Where's Art? with Annie Dugan: the word of the weekend - and the week - is "emerge"
You still have a few hours left to share "your drawings, photographs, poems, rants, comics, notes, doodles, your abandoned Etsy pages, the true crime theories you’ve obsessively “solved,” your rabbit holes, and your visions for awakening from this long hibernation." Tonight at 1pm is the deadline for submission to the Prøve Collective's upcoming zine called Emerge.
There's an interesting exhibit at the Aldrich Contemporary Art Museum in Ridgefield, Connecticut calledTwenty Twenty, so why don't you invite a friend and check it out? After all, the one superpower the pandemic has given us is the ability to travel and visit without ever leaving home. According to the website, "Twenty Twenty is an exhibition of works on paper rolled out sequentially over the course of five months that presents the work of seven artists who primarily utilize photographic imagery."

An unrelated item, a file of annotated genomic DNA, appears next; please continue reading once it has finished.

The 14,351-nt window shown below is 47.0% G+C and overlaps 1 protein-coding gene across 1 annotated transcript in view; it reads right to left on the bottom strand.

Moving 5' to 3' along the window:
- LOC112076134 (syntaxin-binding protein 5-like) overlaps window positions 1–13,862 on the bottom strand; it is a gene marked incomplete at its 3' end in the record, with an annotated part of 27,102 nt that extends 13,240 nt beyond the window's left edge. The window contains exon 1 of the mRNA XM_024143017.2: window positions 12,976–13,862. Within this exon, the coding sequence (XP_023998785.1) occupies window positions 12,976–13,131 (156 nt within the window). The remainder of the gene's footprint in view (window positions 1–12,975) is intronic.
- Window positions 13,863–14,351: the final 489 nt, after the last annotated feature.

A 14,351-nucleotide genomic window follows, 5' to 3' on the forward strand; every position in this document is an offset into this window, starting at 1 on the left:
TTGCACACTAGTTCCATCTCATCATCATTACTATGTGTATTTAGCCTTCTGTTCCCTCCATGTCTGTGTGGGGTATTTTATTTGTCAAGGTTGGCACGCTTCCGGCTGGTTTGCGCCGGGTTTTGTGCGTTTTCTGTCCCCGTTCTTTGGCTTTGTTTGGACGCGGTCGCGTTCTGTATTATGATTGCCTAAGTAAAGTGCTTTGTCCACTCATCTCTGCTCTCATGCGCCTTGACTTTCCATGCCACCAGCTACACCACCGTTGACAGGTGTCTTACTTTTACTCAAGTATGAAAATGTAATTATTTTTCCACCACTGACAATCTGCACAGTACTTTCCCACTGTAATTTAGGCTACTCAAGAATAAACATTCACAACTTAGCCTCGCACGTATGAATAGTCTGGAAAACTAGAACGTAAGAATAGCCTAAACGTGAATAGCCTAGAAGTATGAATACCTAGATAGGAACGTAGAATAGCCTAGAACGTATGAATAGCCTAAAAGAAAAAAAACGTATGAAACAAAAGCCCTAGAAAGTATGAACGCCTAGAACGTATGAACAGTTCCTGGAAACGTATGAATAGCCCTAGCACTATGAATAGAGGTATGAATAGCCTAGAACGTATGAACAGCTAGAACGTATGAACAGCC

And if you want a book with pictures that will also make you think, art historian Alice Procter's The Whole Picture: The colonial story of the art in our museums & why we need to talk about it could be just the ticket.
"Should museums be made to give back their marbles? Is it even possible to 'decolonise' our galleries? Must Rhodes fall?
"From the stolen Wakandan art in Black Panther, to Emmanuel Macron's recent commitment to art restitution, and Beyoncé and Jay Z's provocative music video filmed in the Louvre, the question of decolonising our relationship with the art around us is quickly gaining traction. People are waking up to the seedy history of the world's art collections, and are starting to ask difficult questions about what the future of museums should look like.
"InThe Whole Picture, art historian and Uncomfortable Art Tour guide Alice Procter provides a manual for deconstructing everything you thought you knew about art, and fills in the blanks with the stories that have been left out of the art history canon for centuries."